After one year and 104 recipes, I finished the Brooks Bakes Bread Project on March 27, 2012. You can still find me baking and cooking at my new blog, Tangled Up In Food.

Categories: Prune Bread

Prune Bread
August 14, 2011

by stacy
Published on: August 14, 2011
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“Like all fruit breads, [Prune Bread] is moist and rather rich and sweet.”
-James Beard, Beard on Bread

The hardest part about making this bread was tracking down the ingredients.  After searching high and low for prunes, I discovered that thanks to some sort of public relations decision, prunes are now referred to as “Dried Plums.”  Next, I had to track down some sherry.  Mike and I are not big drinkers, so I didn’t have any sherry lying around the house.  I bought a bottle of sherry at the local liquor store that wasn’t ruinously expensive and popped the cork to see what it was all about.  I’m not sure if it was just the brand I purchased or if all sherry is this intense, but I think that you could get tipsy just from sniffing the fumes.  Well, I thought, this bread will certainly be interesting.

Here are the ingredients:

Prune Bread Ingredients

I diced the prunes and marinated them in sherry the night before.  If I thought the fumes out the bottle were strong, that was nothing compared to sherry fumes that have been stewing in a closed container with prunes for 24 hours.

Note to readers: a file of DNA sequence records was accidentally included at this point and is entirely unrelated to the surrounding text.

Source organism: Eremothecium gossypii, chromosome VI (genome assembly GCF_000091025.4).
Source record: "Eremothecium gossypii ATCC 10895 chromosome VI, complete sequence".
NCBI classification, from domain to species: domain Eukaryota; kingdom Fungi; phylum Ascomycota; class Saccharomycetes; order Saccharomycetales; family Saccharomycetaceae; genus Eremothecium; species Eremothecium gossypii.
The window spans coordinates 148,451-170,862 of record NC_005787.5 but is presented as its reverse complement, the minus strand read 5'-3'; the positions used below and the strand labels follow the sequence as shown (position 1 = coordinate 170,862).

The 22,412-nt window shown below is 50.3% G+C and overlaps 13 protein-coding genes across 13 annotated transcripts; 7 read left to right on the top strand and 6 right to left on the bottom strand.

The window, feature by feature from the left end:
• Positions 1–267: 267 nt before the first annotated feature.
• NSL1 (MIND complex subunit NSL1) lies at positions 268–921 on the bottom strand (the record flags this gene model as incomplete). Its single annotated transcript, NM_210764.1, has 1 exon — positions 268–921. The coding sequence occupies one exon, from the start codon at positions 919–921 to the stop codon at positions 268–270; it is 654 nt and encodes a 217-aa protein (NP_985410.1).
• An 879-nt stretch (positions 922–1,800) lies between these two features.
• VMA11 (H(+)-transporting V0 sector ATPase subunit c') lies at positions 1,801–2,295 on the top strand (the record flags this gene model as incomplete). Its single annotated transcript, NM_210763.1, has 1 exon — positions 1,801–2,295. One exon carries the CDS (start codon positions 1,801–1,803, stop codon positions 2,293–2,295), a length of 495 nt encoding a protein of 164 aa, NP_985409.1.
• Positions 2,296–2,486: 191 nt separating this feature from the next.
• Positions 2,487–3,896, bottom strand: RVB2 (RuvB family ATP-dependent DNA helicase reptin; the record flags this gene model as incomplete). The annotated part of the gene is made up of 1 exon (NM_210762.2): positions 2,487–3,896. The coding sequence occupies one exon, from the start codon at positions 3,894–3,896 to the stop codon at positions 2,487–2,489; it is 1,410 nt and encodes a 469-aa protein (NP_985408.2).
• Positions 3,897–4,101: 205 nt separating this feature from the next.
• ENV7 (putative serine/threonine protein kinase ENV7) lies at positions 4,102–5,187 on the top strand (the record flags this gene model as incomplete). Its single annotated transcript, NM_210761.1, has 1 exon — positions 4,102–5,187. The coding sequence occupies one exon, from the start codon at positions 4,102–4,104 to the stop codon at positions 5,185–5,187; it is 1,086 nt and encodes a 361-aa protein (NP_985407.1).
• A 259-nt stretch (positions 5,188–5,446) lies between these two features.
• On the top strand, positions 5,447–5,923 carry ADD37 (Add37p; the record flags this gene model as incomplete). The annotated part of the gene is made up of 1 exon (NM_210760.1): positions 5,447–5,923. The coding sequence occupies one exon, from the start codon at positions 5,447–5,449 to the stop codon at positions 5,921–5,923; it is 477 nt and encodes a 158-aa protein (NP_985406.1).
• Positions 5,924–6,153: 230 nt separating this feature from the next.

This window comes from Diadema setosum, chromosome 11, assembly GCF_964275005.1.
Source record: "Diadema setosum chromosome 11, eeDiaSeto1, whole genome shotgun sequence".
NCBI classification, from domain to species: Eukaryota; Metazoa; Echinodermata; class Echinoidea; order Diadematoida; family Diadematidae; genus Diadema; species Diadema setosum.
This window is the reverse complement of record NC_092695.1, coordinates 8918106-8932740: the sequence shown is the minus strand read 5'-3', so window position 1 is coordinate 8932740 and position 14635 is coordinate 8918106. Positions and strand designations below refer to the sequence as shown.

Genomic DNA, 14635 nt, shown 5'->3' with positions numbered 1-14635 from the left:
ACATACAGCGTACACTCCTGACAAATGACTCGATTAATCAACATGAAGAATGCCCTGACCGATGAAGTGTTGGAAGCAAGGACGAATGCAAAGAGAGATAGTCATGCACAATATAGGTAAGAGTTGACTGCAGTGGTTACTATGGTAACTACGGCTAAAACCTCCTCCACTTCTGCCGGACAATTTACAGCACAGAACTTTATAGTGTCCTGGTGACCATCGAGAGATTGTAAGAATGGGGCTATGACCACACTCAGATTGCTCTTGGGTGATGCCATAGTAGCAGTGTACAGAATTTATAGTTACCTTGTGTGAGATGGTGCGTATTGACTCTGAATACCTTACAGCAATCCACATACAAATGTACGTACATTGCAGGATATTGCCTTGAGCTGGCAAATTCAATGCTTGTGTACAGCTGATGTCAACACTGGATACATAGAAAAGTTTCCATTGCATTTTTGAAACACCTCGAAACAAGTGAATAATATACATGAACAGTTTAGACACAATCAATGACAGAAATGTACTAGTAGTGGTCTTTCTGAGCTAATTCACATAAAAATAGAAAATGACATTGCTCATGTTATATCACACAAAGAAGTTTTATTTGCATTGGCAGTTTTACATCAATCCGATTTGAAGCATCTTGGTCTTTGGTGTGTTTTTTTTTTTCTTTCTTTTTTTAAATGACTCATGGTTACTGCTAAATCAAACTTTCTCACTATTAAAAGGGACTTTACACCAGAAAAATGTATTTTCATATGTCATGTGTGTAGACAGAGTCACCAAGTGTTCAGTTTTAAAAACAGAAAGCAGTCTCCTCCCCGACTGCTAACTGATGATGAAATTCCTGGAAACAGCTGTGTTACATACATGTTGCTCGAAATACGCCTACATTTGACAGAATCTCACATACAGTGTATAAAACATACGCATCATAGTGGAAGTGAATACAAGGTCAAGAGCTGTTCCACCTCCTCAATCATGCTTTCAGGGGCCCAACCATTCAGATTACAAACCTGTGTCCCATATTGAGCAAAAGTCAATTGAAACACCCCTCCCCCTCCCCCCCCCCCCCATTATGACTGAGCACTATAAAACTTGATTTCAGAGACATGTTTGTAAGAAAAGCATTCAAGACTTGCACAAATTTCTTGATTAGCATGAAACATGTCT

The preparation was simple: all I had to do was mix the ingredients together.  Beard suggests using a round mold or souffle dish; since my souffle dish substitute (aka slow cooker liner) was busy cooking dinner, I just used a regular 9 x 5 loaf pan.

Prune Bread Before Baking

I set the timer for 50 minutes, but then didn’t hear it ring.  When I finally realized I should probably check on the bread, it was a little over-browned.

Prune Bread

Unfortunately, I don’t like the taste of Prune Bread at all.  I don’t mind prunes.   However, when chopped up, marinated in sherry, and baked into bread, prunes end up tasting like my food enemy, raisins.  The sherry, as far I could tell from my one slice, contributed nothing to the loaf besides turning the prunes into raisin impostors.  Mike is going to be eating this loaf.

Prune Bread

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About the Baker
I'm a paralegal living and working in the Minneapolis-St. Paul metro area. Besides baking, blogging, and eating bread, I love knitting and enjoying the Minnesota outdoors. My husband, Mike, is the Brooks Bakes Bread website developer, bread photographer, and chief taste tester.
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